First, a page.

Last year, I attended my first Capitol Hill Advocacy Day. It was inspiring and awesome. I felt like my presence made a difference. Telling my story to elected officials (or more likely, their staffers) was amazing. Some people I spoke with had never heard of Lupus, while others had personal experience with the disease, with over 1.5 million Lupus patients in North America, it isn't unusual for "someone you know to have Lupus". Living with Lupus, I know first-hand what it is to face issues of being a patient with a chronic illness, and as weird as this sounds it was my "pleasure" to share these challenges with lawmakers and their legislative aides. Whether they knew about Lupus before my visit or were newly educated -- I knew that my presence was effective.

What happens on a Capitol Hill Advocacy Day is that an organization or coalition (such as Lupus Research Institute) gathers their constituents in Washington, DC to have face-to-face meetings with the elected officials (or their staffers) to discuss potential legislation and issues tied to the cause that they represent. There is always a ton of Congressional business going on at any given time, but with health care reform now at the forefront of the President's agenda, September 15th was a perfect time to have meetings on the Hill to advocate for Lupus Research and Awareness. (Don't get me wrong, if you can ever attend an Advocacy Day for an issue or cause you are passionate about I definitely recommend it, timing notwithstanding!) This year, our appointments were scheduled by lobbyists that represent the Lupus Research Institute throughout the year. Each appointment is important--though the meeting may only last 15-20 minutes, it is vital to be a face of Lupus and a representative of the Lupus community. Meeting space is at a premium in Congressional office buildings and are often held in a hallway or by a window--even leaning against a wall. The location doesn't matter as long as the meeting happens!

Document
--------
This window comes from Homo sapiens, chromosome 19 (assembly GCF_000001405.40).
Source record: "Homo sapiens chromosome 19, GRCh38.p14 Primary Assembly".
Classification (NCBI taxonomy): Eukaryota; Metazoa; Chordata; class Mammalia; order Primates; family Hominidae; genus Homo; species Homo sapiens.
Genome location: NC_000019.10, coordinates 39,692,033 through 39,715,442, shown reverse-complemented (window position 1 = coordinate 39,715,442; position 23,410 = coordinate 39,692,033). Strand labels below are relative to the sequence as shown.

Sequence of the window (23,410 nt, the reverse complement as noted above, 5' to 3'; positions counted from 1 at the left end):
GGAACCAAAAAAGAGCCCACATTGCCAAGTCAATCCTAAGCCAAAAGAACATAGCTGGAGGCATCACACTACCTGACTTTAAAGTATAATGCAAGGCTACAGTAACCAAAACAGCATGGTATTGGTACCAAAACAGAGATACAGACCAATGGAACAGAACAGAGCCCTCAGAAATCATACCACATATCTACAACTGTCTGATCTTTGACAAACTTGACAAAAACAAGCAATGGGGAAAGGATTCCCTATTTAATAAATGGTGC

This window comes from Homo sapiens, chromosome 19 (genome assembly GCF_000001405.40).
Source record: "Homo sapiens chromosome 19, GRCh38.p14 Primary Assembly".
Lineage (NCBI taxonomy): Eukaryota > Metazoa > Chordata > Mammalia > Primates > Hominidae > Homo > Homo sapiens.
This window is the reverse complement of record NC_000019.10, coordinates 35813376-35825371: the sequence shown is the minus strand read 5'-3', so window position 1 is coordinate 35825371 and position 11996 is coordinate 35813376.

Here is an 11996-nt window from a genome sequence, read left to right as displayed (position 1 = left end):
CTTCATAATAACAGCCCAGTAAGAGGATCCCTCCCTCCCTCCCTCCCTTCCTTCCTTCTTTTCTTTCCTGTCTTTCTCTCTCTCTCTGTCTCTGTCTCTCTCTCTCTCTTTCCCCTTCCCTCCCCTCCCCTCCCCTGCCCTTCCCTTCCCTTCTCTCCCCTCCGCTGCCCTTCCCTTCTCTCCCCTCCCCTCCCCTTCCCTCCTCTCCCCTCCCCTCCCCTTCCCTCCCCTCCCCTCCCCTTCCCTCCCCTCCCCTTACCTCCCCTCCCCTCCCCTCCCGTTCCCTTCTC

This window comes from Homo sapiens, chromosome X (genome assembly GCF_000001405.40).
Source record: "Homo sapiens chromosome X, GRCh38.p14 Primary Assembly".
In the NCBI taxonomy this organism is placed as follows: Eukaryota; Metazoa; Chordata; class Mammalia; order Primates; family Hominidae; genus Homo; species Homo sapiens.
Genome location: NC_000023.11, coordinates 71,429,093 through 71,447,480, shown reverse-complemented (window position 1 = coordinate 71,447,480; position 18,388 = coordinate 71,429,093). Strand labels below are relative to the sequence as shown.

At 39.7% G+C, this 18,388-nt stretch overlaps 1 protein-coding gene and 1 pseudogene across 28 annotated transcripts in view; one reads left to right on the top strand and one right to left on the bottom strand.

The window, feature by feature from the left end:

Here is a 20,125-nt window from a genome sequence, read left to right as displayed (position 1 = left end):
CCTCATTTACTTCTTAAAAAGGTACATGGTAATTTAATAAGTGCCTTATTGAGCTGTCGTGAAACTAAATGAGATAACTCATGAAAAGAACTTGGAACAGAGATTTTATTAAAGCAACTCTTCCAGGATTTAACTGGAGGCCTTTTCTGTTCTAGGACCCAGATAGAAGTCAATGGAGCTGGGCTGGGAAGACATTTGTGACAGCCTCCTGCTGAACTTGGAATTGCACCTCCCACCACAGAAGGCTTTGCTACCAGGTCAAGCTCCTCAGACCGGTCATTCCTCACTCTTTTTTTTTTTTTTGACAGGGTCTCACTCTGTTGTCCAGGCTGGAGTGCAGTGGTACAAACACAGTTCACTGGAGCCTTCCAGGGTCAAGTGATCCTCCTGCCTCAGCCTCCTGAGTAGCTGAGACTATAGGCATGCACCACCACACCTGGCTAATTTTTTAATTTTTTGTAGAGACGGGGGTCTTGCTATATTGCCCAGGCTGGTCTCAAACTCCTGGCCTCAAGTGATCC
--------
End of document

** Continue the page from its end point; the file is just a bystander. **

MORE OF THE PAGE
Though it had been over a year since my last visit to the Hill for Lupus, when I was walking the halls of the Rayburn House Office Building my sense of empowerment and inspiration returned immediately. I couldn't help but feel a tremendous sense of history and American pride. Knowing that somehow by entering the building with a purpose that I was transformed, I wasn't just Amanda or even LA Lupus Lady anymore but I was an advocate for Lupus Research on Capitol Hill. My megaphone turned on, I told my story and asked Congress to support Lupus Research and increase awareness by educating medical professionals. (WOW! This is so cool, I'm advocating for Lupus!)

My first meeting of the day was an appointment with my Congresswoman's (Representative Diane Watson) Health LA (Legislative Aide) to share my story and get to work for Lupus. The appointment went great. I cleared building security (much like an airport security process) and made it to the office in plenty of time to savor the triumph that is my journey. Waiting for the meeting before mine to end, I sat in the outer office and enjoyed the decor. It isn't everyday that LA Lupus Lady gets to sit on a couch surrounded by photos of (both) Clintons and political mementos. I soaked it all in. Then I was greeted by the Health LA and ushered into the office of the Honorable Diane Watson. I thought the outer office was incredible, but the idea of meeting in the actual Congresswoman's office took me aback. Somehow, I gathered my thoughts and made it through my appointment. Hitting the talking points, the ideas that LRI wanted advocates to mention in our meetings and getting personal by telling the story of my diagnosis, I truly felt that this appointment was worth the trip--and this was only the first meeting.